Health Insurance for Nannies
Increased Demand for Health Insurance
Recently, we have noticed a significant increase in the number of clients who ask us for assistance with health insurance for their nannies. As salaries have risen, and as families have demanded previous experience and/or college education; more teachers, counselors, etc. are changing careers to become nannies. And these employees don’t want to lose their health insurance when they become nannies. In addition, more families are “sweetening the deal” with health insurance as a way to attract and retain the best candidates.
Few small businesses offer health insurance, as it is not required by law. So it is even more surprising (and exciting) to see families including health insurance as a part of their nanny’s salary package.
In general, there are two forms of health plans – group plans and individual plans. The families we work with usually obtain health insurance for themselves through group plans offered by their employers. If a family contacts their health insurance company in hopes of obtaining a plan for their nanny, they will most likely be turned away. It is common for health insurance companies to offer only group plans, and a family must purchase an individual plan for their nanny. The family must begin the search for a health insurance company that offers individual plans.
Health insurance is a commodity and should be easy to obtain – you would think. However, health insurance is highly regulated – at the state level. A health plan sold in California may look very different if sold in New York. How does a family know who offers individual plans and what is covered once they find a plan? They often don’t. In addition, the cost of a health plan is largely driven by the health of “the pool” of people utilizing the plan. The larger “the pool” for spreading the cost of care, the easier it is to keep premiums down. It is easier to build a large “pool” of group plans than individual plans. There are health insurance companies that offer individual plans nationwide in order to build a large “pool”; and these companies typically have more cost-effective plans, as the cost of care is shared by millions of individuals across the country. How does a family know if they have found a plan with a large “pool” and if the plan is competitively priced? Unfortunately, they often don’t.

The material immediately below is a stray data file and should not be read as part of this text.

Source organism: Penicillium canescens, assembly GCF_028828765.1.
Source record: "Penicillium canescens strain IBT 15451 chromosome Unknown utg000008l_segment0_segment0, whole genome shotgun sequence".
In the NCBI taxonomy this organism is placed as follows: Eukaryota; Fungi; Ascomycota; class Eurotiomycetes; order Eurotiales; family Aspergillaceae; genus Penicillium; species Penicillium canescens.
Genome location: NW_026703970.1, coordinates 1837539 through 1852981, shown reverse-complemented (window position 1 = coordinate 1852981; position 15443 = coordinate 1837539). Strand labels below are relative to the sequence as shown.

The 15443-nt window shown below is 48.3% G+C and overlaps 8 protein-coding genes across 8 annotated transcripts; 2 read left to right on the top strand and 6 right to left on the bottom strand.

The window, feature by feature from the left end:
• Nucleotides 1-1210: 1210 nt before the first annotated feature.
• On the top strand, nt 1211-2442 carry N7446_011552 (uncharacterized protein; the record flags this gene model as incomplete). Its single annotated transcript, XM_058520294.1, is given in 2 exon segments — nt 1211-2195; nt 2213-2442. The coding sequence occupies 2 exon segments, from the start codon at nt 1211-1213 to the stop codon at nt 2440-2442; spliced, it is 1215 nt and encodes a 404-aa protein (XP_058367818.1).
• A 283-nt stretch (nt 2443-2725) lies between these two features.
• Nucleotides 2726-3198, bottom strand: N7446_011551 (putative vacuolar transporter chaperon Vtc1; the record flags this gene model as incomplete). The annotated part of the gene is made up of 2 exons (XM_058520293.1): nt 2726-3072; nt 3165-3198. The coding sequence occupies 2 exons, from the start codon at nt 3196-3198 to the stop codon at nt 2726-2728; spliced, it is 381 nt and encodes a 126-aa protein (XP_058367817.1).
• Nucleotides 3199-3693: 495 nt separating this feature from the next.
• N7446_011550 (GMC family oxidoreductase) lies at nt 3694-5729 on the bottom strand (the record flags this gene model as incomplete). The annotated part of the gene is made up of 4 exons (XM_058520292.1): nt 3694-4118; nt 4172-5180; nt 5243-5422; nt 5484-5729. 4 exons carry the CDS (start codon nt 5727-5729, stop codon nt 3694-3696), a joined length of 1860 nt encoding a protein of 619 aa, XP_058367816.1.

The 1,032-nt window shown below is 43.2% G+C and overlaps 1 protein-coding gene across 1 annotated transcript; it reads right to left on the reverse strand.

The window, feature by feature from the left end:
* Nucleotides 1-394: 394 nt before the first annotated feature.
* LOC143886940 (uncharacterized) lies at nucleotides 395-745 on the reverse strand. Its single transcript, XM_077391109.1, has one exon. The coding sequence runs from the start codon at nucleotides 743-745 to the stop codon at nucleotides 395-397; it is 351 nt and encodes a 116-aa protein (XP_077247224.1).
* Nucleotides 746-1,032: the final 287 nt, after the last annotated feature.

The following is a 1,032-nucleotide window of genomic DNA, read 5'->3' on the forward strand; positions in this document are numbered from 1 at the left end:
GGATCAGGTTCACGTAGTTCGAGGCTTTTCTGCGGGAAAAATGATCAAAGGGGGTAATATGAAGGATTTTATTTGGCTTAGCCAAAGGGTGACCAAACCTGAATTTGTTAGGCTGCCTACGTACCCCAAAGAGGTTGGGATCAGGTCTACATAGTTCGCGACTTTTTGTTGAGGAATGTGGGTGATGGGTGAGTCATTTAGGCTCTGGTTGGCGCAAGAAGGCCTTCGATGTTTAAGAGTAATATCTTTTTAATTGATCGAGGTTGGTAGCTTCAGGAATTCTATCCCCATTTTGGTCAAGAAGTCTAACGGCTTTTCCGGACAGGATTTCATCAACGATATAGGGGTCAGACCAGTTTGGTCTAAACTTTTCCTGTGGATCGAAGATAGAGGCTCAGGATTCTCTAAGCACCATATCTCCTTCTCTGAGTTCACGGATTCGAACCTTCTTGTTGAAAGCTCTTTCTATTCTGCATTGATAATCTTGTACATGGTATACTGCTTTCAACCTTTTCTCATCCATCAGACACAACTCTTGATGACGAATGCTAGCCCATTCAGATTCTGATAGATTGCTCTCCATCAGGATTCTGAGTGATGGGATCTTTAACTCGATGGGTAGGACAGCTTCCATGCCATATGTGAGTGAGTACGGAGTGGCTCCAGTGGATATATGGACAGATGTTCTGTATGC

Once health insurance plans have been found, how do families compare? Comparing “apples to apples” is very difficult. Generally, there are four options to choose from, and they vary in coverage and price. They are: (1) Catastrophic Care, which covers hospitalization only and is usually the least expensive option; (2) Health Maintenance Organizations (HMO), which offer full coverage if you utilize their medical facilities and/or their limited choice of physicians. HMOs are usually a lower cost option but can have high denial rates – they often keep costs down by accepting only young, healthy applicants; (3) Preferred Provider Organizations (PPO), which offer full coverage through large physician networks. Their goal is to offer cost-effective plans, as well as a choice of physicians; (4) Indemnity Plans, which allow patients to see any physician at any medical facility – no limitations at all. This is usually the most expensive option. Determining the best option is often “easier said than done”.
So what does an individual health insurance plan cost? Unfortunately, that is a loaded question. When families make a call to obtain the cost of health insurance, it is not possible to simply look up the cost on a price list. There are many options and each comes with different levels of coverage and costs. In addition, the cost of a plan is specific to the individual – age, weight, height, health conditions, the state she lives in, even the zip code she lives. It takes a little time to develop a health profile and to obtain price quotes. Depending on the type of coverage and the health profile, health insurance can range from $75 to over $300 per month. Families should not do business with any company that quotes the cost of a health plan without first collecting a detailed set of information about the applicant.
Although health insurance can be costly, it is an extremely valuable benefit for any employee. The good news is that health insurance premiums are considered nontaxable compensation to the employee. This means that families can give the amount of the premium to the employee without withholding any taxes, and without paying any employer taxes on that compensation. Offering health insurance is a great way to increase the “take-home” pay for an employee without increasing the tax burden. Many regional carriers like Blue Cross, Kaiser, etc are a great place to begin to gather information from a knowledgeable, long-standing provider. Due to the increasing selfemployment pool in America more health insurance companies are beginning to offer comprehensive individual plans. When searching for health insurance we recommend allowing plenty of time for researching the various providers in your area and for weighing the cost and benefits of the plans offered.
Sources: INA Salary and Benefits Survey, Wikipedia